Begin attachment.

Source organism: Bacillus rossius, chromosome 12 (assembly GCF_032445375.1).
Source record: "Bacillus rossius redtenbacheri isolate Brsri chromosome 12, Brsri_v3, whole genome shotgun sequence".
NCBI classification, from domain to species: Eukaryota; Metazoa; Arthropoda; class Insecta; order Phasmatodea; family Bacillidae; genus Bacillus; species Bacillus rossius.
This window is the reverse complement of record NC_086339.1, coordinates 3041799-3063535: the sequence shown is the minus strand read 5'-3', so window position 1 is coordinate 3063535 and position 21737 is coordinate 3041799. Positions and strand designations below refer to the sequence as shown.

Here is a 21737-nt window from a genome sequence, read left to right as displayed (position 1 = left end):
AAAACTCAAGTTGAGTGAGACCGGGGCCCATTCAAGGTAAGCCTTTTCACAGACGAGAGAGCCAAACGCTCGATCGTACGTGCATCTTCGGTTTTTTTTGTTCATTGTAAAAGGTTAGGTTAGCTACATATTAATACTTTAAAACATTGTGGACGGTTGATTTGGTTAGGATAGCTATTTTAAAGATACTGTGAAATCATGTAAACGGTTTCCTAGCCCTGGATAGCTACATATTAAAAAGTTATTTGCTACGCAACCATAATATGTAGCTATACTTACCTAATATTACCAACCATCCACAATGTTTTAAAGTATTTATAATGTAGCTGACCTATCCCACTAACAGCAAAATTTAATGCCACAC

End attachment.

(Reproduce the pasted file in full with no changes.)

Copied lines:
Source organism: Bacillus rossius, chromosome 12 (assembly GCF_032445375.1).
Source record: "Bacillus rossius redtenbacheri isolate Brsri chromosome 12, Brsri_v3, whole genome shotgun sequence".
NCBI classification, from domain to species: Eukaryota; Metazoa; Arthropoda; class Insecta; order Phasmatodea; family Bacillidae; genus Bacillus; species Bacillus rossius.
This window is the reverse complement of record NC_086339.1, coordinates 3041799-3063535: the sequence shown is the minus strand read 5'-3', so window position 1 is coordinate 3063535 and position 21737 is coordinate 3041799. Positions and strand designations below refer to the sequence as shown.

Here is a 21737-nt window from a genome sequence, read left to right as displayed (position 1 = left end):
AAAACTCAAGTTGAGTGAGACCGGGGCCCATTCAAGGTAAGCCTTTTCACAGACGAGAGAGCCAAACGCTCGATCGTACGTGCATCTTCGGTTTTTTTTGTTCATTGTAAAAGGTTAGGTTAGCTACATATTAATACTTTAAAACATTGTGGACGGTTGATTTGGTTAGGATAGCTATTTTAAAGATACTGTGAAATCATGTAAACGGTTTCCTAGCCCTGGATAGCTACATATTAAAAAGTTATTTGCTACGCAACCATAATATGTAGCTATACTTACCTAATATTACCAACCATCCACAATGTTTTAAAGTATTTATAATGTAGCTGACCTATCCCACTAACAGCAAAATTTAATGCCACAC